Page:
Vaping, also known as juuling, has become prevalent amongst middle and high school students and northcentral Pennsylvania is not immune to it.

BLaST Intermediate Unit 17 hosted a “Hot Topic Forum” on Tuesday, Sept. 24, to share resources on vaping and juuling and learn how districts are regionally managing this trend as it continues to draw national attention.

Bill David, principal at North Penn-Mansfield High School, said the forum was very informational.

“There was a former university professor there. We looked at why there is so much use amongst young people, and the representative from the Lung Association talking about what little information the public has and how it is not as advertised,” he said.

Northern Tioga School District superintendent Diana Barnes said she thought the forum was “very good.”

“It was very informative on the dangers of vaping. It is distressing to learn how this industry has targeted teenagers,” she added.

According to Barnes, school districts throughout the region have been “struggling with the issue for a couple years now.”

“Students can vape and teachers don’t even know they are doing it. We had to change district policy to even address it to include any kind of electronic device or any device of any kind,” she added.

She also noted the district is providing staff with professional development training through the American Lung Association. The district also plans to share the information in the its newsletter for parents.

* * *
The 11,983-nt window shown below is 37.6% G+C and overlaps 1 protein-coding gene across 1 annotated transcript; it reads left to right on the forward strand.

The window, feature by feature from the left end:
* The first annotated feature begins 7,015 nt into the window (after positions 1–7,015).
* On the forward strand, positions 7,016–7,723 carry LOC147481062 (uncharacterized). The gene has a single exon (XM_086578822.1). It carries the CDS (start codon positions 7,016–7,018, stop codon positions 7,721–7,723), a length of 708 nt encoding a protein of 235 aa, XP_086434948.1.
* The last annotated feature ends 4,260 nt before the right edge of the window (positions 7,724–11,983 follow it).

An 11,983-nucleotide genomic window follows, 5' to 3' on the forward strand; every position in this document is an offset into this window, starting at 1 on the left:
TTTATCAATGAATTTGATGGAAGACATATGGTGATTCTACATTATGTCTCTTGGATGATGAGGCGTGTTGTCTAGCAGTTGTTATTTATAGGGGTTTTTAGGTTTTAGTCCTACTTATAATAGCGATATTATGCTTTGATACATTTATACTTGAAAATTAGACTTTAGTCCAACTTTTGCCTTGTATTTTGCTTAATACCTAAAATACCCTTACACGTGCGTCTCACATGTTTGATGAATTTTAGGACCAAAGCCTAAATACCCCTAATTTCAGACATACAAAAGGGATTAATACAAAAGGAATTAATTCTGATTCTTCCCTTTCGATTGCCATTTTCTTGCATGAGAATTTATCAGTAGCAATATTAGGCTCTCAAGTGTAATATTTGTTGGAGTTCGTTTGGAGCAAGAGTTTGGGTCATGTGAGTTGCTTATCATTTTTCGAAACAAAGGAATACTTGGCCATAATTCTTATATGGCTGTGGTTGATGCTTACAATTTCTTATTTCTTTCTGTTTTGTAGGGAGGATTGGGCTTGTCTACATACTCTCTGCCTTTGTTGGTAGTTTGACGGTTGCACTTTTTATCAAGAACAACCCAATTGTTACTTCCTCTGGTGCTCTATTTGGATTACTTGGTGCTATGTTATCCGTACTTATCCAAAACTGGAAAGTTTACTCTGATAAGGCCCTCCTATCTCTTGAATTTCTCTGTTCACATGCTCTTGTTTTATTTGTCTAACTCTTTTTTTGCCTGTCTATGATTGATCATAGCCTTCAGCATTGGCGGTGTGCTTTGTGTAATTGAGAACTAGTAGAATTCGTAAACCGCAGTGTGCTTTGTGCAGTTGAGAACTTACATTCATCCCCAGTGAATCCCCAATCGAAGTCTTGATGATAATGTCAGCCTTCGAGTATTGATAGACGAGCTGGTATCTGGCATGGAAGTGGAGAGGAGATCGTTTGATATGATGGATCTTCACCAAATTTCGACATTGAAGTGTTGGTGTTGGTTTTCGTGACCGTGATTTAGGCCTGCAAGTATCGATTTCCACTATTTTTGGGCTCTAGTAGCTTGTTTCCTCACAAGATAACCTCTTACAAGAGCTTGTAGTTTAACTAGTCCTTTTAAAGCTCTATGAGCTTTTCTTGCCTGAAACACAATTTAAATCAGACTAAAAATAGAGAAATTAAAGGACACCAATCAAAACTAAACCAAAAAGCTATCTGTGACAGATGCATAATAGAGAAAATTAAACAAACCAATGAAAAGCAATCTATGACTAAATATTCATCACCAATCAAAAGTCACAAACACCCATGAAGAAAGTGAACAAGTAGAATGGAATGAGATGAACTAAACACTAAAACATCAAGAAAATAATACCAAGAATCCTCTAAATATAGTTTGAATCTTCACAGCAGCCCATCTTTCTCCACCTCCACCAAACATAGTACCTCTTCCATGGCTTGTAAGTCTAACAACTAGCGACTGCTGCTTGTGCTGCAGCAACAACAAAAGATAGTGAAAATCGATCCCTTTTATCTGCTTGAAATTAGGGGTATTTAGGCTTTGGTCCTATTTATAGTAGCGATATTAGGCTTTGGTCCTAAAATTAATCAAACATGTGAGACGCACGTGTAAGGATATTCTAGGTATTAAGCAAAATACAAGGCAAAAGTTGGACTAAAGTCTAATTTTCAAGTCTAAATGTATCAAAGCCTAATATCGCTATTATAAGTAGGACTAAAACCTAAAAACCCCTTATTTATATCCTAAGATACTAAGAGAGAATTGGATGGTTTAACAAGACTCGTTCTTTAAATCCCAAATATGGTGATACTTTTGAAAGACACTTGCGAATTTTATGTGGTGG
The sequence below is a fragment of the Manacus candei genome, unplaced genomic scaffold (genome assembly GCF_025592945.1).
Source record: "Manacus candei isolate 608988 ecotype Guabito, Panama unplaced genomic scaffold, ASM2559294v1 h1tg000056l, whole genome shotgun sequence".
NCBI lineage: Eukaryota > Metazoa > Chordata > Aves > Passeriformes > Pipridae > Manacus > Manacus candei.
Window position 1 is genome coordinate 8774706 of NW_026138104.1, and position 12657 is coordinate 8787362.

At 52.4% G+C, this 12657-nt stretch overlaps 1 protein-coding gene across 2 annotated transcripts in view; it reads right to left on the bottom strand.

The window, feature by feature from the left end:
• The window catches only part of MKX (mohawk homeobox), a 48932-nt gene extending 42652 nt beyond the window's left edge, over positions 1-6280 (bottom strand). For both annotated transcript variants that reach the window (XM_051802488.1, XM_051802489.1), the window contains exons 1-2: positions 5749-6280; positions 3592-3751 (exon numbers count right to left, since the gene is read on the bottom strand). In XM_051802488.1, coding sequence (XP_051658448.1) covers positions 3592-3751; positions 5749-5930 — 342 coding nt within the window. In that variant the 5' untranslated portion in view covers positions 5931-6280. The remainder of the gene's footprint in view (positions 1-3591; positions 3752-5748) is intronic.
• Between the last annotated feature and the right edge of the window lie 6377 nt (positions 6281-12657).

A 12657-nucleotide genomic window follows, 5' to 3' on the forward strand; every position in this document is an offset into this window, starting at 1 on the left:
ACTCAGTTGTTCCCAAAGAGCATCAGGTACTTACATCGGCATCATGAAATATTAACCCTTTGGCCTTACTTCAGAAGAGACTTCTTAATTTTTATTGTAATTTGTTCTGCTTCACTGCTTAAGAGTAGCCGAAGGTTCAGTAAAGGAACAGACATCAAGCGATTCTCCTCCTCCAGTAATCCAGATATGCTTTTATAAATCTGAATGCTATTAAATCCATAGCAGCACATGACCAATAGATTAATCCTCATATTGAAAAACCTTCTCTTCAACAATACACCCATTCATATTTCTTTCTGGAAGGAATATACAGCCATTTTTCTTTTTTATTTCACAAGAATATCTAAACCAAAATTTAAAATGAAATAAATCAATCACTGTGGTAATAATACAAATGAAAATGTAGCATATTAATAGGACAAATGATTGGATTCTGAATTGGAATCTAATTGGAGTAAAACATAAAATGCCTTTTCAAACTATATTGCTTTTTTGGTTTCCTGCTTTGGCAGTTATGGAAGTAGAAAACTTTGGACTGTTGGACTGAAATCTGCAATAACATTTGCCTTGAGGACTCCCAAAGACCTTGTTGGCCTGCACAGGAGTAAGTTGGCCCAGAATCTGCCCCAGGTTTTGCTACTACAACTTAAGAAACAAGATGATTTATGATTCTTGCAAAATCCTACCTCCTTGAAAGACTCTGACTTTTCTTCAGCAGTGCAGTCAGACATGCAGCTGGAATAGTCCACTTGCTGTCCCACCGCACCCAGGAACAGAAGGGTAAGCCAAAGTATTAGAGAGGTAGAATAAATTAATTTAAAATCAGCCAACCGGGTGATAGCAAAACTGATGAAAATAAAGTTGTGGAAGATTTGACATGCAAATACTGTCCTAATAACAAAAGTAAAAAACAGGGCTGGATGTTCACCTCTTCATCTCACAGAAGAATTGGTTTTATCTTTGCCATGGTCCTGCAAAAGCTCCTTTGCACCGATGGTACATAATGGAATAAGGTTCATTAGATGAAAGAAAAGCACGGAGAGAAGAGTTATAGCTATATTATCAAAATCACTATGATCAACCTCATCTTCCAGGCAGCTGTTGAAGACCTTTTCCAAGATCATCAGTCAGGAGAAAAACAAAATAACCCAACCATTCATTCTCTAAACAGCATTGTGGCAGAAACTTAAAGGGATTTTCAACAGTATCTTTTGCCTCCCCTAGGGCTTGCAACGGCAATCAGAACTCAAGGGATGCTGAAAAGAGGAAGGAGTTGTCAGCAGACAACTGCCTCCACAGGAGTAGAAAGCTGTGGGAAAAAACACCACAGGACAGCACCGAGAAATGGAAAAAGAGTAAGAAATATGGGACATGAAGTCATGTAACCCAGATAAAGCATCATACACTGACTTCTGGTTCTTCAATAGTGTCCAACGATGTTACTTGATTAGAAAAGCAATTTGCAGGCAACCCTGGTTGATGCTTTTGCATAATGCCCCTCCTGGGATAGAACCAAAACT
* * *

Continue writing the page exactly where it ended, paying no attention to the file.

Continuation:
“I think the state needs to step up and raise the age for vaping and any electronic products at all so we have some legs to it when we tell them they can’t do it,” she said.

“It is not a safe alternative to smoking and education will have to be the key,” David said. “The things we see in our area, we are not in a bubble.”

Dr. Beth McMahon, former professor at Lock Haven University and co-chair to the Lycoming County Youth Development Task Force, shared the Pennsylvania Youth Survey Data on tobacco and e-cigarette use, and the correlation to mental health statistics. While the historical data indicated decreased use of tobacco over the last 15 years, the onset of vaping devices has reintroduced the addiction at alarming rates.

Dr. McMahon posed the question, “How can we − families, schools, and communities − help our youth?” and shared the results of a recent focus group study that confirmed the connection between vaping, adolescent anxiety and social pressures facing the z-generation.

IU 17’s director of educational planning Brooke Beiter said, “Vaping devices alone will not change behaviors, but those devices along with increased prevention awareness and parent and community communication, educators can reduce the harmful trend. Today was a conversation starter that equipped educators across the region.”

Superintendents, principals, and school counselors from seven school districts attended the forum.

The IU intends to offer a “Hot Topic Forum” again in the spring to address trauma-informed care.